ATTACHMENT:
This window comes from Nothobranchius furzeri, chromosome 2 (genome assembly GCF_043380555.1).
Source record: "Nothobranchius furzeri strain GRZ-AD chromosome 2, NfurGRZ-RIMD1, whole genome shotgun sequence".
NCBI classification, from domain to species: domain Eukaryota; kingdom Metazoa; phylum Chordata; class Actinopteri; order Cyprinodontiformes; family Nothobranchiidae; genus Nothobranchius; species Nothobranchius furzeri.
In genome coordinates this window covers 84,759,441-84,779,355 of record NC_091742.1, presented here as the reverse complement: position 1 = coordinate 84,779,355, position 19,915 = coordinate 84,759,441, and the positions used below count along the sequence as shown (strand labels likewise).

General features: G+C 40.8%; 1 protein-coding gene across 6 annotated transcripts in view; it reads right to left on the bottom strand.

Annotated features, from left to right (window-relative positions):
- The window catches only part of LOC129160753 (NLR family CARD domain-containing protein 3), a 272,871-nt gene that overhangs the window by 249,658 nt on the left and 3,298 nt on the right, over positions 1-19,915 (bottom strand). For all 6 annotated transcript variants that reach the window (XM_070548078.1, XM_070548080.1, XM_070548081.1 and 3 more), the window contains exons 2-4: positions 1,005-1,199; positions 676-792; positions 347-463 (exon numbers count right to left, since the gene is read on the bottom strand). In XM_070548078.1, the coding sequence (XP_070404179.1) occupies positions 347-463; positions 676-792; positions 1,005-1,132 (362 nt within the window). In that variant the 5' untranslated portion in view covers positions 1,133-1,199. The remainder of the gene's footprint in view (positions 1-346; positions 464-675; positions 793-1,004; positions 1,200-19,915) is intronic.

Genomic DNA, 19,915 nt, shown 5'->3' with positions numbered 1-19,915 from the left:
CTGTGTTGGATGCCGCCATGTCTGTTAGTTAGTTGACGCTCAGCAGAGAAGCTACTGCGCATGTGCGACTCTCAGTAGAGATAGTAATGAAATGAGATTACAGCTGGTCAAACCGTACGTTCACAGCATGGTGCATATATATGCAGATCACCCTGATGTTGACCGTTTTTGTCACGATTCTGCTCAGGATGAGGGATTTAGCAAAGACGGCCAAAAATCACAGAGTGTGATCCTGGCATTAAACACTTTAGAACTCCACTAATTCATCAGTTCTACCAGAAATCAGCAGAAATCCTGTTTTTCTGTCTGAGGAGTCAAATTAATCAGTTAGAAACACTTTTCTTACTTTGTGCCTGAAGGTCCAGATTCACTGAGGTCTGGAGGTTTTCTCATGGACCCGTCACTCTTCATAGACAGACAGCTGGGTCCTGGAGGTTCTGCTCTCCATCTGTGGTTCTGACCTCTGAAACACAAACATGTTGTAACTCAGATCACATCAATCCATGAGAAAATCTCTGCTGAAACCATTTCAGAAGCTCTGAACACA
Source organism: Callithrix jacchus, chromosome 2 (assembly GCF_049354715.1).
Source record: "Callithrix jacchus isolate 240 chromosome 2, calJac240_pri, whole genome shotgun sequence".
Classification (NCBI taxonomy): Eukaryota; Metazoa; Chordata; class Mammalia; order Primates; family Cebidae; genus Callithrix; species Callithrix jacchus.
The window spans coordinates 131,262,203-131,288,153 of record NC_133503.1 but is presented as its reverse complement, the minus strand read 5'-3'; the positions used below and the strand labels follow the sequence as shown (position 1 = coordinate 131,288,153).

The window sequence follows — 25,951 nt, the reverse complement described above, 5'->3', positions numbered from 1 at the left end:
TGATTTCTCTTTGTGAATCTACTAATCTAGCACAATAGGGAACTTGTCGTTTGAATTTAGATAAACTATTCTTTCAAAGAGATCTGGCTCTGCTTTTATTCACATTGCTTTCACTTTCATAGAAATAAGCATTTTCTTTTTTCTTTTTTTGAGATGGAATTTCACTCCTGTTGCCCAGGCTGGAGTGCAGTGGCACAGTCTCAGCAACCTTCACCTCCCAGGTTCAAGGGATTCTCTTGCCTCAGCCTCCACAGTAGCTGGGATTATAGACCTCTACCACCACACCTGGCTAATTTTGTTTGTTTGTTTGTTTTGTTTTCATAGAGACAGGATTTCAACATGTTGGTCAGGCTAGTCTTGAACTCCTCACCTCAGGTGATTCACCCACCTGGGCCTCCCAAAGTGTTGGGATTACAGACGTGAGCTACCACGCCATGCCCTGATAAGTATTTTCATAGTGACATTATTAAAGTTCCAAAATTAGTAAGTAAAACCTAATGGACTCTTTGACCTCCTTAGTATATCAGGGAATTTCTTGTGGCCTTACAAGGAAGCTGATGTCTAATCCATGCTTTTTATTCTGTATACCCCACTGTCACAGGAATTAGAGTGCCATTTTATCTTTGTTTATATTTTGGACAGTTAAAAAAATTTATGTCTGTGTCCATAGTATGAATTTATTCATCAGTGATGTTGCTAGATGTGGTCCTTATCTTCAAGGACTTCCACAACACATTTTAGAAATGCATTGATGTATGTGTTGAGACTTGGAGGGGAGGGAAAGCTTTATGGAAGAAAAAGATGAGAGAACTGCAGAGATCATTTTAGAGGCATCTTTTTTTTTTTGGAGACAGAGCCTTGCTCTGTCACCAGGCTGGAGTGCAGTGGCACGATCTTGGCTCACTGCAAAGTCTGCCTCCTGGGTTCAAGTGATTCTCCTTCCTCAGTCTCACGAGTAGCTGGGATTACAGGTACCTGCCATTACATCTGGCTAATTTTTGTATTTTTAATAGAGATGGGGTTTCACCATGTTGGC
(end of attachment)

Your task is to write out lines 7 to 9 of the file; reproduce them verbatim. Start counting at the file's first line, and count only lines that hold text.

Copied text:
- The window catches only part of LOC129160753 (NLR family CARD domain-containing protein 3), a 272,871-nt gene that overhangs the window by 249,658 nt on the left and 3,298 nt on the right, over positions 1-19,915 (bottom strand). For all 6 annotated transcript variants that reach the window (XM_070548078.1, XM_070548080.1, XM_070548081.1 and 3 more), the window contains exons 2-4: positions 1,005-1,199; positions 676-792; positions 347-463 (exon numbers count right to left, since the gene is read on the bottom strand). In XM_070548078.1, the coding sequence (XP_070404179.1) occupies positions 347-463; positions 676-792; positions 1,005-1,132 (362 nt within the window). In that variant the 5' untranslated portion in view covers positions 1,133-1,199. The remainder of the gene's footprint in view (positions 1-346; positions 464-675; positions 793-1,004; positions 1,200-19,915) is intronic.

Genomic DNA, 19,915 nt, shown 5'->3' with positions numbered 1-19,915 from the left:
CTGTGTTGGATGCCGCCATGTCTGTTAGTTAGTTGACGCTCAGCAGAGAAGCTACTGCGCATGTGCGACTCTCAGTAGAGATAGTAATGAAATGAGATTACAGCTGGTCAAACCGTACGTTCACAGCATGGTGCATATATATGCAGATCACCCTGATGTTGACCGTTTTTGTCACGATTCTGCTCAGGATGAGGGATTTAGCAAAGACGGCCAAAAATCACAGAGTGTGATCCTGGCATTAAACACTTTAGAACTCCACTAATTCATCAGTTCTACCAGAAATCAGCAGAAATCCTGTTTTTCTGTCTGAGGAGTCAAATTAATCAGTTAGAAACACTTTTCTTACTTTGTGCCTGAAGGTCCAGATTCACTGAGGTCTGGAGGTTTTCTCATGGACCCGTCACTCTTCATAGACAGACAGCTGGGTCCTGGAGGTTCTGCTCTCCATCTGTGGTTCTGACCTCTGAAACACAAACATGTTGTAACTCAGATCACATCAATCCATGAGAAAATCTCTGCTGAAACCATTTCAGAAGCTCTGAACACA